Sunday, July 20, 2014

Round Up


I knew that the early summer months would be busy for us, and I wasn't wrong. We've both been busy with work, and our bee empire is expanding well and takes up most of our weekends. The summer term has been and gone and we are into the holiday season here, which changes work for both of us. We still have a few more weeks of busy-ness before our own break at the end of August.

The bees have (mostly) stopped swarming and begun producing honey in crazy abundance. This is such a good year and we are very lucky to be taking advantage of it. We have hives in new locations which are doing really well and also give us space to expand if and when we need to. I've learned more in the last couple of months than I would have thought possible - about combining colonies, dealing with laying workers, assessing viability, all topped off yesterday with a day's learning about queen rearing.

An unfortunate side-effect of being so busy with the bees has been that the allotment has suffered and we haven't grown as much as we'd have liked. There are only so many hours in the day and we've had to prioritise - the bees need us. It's a shame but I'm certainly not complaining! And we have still managed to grow some things - nothing tastes like fresh peas straight from the garden.

My sketchbook is full and still growing, but I am so far behind with scanning and posting things online that when I do get around to it there will be a deluge. I might leave that for the colder months to remind me how lovely summer was. 

In between all of this, the working and beekeeping, digging and tidying, picking and packing and putting things in jars...there have been so many moments of magic. Times when we went for a walk, had a picnic somewhere beautiful, or discovered a new place and enjoyed a beautiful view. And those are the times that remind me just how wonderful life is. 

You can see all the photos above on my Flickr page.

Saturday, May 31, 2014

Stretching our legs

It's been a while since we went on a proper walk, and we certainly hadn't planned to this afternoon. But the weather was nice and we didn't have our beekeeping gear...so why not? I met Chris after work and we took a picnic lunch up to Brading Down. Lots of planes, microlights and autogyros taking advantage of the still, calm weather.

20140531_151410

To work off some of the excess lunch we decided to stroll down, across and back up. We've done this walk before and there are always good things to be found. I didn't have my proper camera with me today but I was very grateful for my phone:

20140531_150138

I do love bees. If I'm honest, I might love bumblebees a little bit more than honeybees. I mean, look at them! They're so cute and almost cuddly. And their ridiculous bodies that look far too big to fly...how can you not love a bumblebee? We saw so many all the way round on our walk, lots of different varieties as well which is quite pleasing. Definitely a sign of a healthy ecosystem.

20140531_151948

Wild roses were out in bloom, and we also saw our first blackthorn. Late spring/early summer can be a tough time for honeybees to find forage as we traditionally get a 'June gap' when the early flowers stop but before the next ones blossom. But with blackthorn out already, it looks like we won't have to worry about that this year.

20140531_155317

Chris and I have very different styles as we walk. He is very much interested in the animals and wildlife that we find, can tell what sort of bird is which and is always the first to spot something interesting like a lizard sunning itself on a leaf (we found one of those today too). I love to see all these things, but I also really love all the different plants and flowers that we see. I really want to get better at knowing what things are, and I think my next purchase is definitely going to have to be some kind of field guide to wildflowers. In the meantime, I shall settle for taking photos and identifying plants once we get home. I'm pretty sure this is the Common Spotted Orchid, but I'm happy to be corrected if anyone knows better! Quite a thrill to find as I've never seen it before, despite the 'common' in its name.

20140531_160424

Even though we were walking on bridleways and established paths, the vegetation was so lush and overgrown that it felt as though we were exploring unknown territory. I could have easily stopped here for a long time and looked out at that landscape. I am constantly amazed by how beautiful this island is.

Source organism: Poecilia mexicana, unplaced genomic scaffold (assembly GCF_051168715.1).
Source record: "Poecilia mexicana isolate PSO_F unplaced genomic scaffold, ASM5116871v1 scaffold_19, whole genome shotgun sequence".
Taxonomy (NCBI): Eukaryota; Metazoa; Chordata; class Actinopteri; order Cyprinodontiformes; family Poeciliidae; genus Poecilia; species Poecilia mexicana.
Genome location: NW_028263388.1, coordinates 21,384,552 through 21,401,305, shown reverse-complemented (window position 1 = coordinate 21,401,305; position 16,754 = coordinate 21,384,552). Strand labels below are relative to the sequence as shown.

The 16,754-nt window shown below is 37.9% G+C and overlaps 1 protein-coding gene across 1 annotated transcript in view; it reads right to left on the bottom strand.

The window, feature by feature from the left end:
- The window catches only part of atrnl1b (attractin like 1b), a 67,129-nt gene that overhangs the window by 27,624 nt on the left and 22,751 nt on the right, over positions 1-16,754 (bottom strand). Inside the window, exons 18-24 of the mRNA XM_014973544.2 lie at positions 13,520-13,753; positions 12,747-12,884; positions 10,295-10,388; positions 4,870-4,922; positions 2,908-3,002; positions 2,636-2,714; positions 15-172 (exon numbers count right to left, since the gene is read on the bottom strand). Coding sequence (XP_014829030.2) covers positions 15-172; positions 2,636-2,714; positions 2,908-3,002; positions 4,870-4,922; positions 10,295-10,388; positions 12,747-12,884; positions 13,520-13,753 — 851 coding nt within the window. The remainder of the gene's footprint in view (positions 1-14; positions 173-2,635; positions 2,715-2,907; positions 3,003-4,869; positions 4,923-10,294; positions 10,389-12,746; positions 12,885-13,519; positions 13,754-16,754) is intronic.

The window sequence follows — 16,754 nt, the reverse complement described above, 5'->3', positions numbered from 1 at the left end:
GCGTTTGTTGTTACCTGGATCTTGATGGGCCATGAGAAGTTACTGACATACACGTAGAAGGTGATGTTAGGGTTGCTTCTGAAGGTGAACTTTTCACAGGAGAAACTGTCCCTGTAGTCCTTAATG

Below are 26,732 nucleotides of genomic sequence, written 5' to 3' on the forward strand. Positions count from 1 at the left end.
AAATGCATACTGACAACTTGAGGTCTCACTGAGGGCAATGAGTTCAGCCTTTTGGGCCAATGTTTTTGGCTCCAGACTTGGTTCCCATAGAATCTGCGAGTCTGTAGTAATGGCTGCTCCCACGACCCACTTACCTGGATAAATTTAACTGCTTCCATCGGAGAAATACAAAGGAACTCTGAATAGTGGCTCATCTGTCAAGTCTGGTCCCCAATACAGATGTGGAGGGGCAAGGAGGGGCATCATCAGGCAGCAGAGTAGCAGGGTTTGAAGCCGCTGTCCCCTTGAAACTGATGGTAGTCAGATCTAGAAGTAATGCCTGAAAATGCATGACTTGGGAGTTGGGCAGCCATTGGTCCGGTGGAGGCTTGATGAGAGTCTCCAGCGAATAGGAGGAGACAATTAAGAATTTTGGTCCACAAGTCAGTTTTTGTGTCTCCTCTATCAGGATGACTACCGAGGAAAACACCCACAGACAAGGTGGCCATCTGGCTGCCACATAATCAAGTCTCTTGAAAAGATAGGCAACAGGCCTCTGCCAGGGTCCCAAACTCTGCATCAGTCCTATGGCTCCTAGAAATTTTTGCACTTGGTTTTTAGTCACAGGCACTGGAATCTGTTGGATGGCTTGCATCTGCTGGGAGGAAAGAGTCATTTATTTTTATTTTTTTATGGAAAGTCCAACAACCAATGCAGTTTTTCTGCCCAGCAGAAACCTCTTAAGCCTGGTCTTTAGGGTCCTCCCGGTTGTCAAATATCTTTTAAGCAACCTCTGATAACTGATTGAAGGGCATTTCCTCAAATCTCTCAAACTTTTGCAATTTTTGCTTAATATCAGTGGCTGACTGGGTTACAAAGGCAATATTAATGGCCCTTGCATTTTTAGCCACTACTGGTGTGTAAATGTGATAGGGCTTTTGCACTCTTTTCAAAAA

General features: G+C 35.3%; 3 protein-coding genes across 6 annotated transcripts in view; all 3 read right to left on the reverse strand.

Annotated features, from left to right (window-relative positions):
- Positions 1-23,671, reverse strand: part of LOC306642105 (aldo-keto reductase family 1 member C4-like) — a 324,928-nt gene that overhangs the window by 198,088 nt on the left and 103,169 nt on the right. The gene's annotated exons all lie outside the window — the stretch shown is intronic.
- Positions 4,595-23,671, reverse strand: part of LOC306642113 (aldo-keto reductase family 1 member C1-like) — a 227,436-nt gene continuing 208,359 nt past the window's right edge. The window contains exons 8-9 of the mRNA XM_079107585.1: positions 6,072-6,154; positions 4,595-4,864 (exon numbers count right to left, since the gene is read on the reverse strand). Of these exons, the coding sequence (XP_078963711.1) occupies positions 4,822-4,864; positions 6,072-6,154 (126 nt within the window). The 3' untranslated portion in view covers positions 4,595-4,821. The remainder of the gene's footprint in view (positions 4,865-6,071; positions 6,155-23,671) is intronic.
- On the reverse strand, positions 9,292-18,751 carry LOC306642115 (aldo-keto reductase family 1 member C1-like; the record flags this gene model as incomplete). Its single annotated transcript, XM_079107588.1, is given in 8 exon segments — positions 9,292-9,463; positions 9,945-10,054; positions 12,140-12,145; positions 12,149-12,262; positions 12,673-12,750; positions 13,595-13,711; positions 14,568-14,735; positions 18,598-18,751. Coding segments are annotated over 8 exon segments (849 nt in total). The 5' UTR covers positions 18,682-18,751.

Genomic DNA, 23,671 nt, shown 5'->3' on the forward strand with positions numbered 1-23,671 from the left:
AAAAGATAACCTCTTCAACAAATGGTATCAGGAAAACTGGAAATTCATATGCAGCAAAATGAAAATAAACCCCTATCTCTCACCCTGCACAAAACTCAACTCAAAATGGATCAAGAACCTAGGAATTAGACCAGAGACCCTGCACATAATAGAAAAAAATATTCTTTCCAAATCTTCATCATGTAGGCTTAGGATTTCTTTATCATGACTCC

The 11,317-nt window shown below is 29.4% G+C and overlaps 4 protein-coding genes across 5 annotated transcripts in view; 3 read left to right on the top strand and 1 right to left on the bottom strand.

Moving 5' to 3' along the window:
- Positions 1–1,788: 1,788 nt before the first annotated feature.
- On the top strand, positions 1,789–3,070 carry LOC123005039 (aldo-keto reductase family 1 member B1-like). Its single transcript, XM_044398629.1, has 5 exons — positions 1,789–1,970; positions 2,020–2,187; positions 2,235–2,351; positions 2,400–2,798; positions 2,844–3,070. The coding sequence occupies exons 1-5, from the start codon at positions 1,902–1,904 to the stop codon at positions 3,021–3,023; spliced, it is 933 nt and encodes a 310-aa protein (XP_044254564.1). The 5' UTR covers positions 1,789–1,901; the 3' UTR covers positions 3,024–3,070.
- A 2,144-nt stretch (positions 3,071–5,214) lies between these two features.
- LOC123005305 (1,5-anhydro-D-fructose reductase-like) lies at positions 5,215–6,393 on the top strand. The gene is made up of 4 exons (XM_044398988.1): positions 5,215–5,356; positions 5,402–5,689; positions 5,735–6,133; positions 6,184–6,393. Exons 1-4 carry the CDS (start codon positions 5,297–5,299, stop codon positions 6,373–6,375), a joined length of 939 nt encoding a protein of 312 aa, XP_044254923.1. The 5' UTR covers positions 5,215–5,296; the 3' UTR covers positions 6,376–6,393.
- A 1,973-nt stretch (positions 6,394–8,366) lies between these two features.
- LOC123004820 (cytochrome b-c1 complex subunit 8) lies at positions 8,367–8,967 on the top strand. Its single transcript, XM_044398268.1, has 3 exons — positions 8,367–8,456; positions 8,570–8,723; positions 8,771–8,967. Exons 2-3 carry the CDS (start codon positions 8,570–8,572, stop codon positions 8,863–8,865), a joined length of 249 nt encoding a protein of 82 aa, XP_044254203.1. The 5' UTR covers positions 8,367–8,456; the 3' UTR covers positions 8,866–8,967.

Our path took us past a small farm in the middle of the woods that had peacocks - really - wandering around. And as we walked past them we noticed a kerfuffle in one of the trees nearby. As we watched, two young jackdaws emerged from their nest in the tree and took their first flight. Slightly uncertain and distinctly wobbly, they were shaky to start with and one of them even crashed into the undergrowth nearby and then had a hard time trying to extricate himself from some stinging nettles. We could hear their parents calling from the branches above, and finally a third fledgling popped out from the nest and flew precariously to a nearby branch. I was quite concerned about them, but as we watched they all seemed to get the hang of their wings and flew away. A magic moment indeed.

20140531_164134

There was plenty more magic on our climb back up the hill: a group of four or five wrens hiding near a nest in the woodland; a baby rabbit that watched us get closer and closer before scampering to safety in the warren; and some neatly nibbled nutshells that are the sign of a dormouse - something Chris would dearly love to see. It felt good to stretch our legs and get out from the routine of Saturday beekeeping, and our efforts were definitely rewarded today.

Wednesday, May 28, 2014

Photo vs. Sketchbook

Wood anemones in Firestone Copse


I almost always carry my camera, and I definitely always have my phone on me. If I can't take a quick snap of something then I feel very lost indeed. I also generally have a sketchbook with me even if I don't have my full watercolour set. What I don't generally have is the time to sketch on the spot, especially if we are in the middle of a walk somewhere. I've been dithering a bit over putting sketches from photos in my journal, because it sort of feels like I'm not doing it 'properly'. Thankfully, I seem to have got myself over that now and I am enjoying transferring some of my favourite photos into my sketchbook.

0414 030 Firestone Copseweb

Like anything, it takes practice. I don't want my pieces to be photo-realistic because I don't have the time for that, but I guess I'm aiming for a certain amount of realism. Working in the comfort of home means I can also take the time to sketch in pencil first without adding ink, and I'm enjoying this new challenge.

Friday, May 23, 2014

Tea and scones

The trouble with sketching is that I need to sit down to do it. And I haven't yet got to the point where I feel comfortable enough to whip out a folding stool and leave Chris standing there while I do a quick sketch. Inevitably, this means that there is a fairly large number of food and drinks recorded in my sketchbook - mostly tea and cake. 

Tea and scones

Sometimes I feel self-conscious about it: "Oh no, I don't want to look as though all I do is eat." But hey, if it's good enough for this lady then it's good enough for me.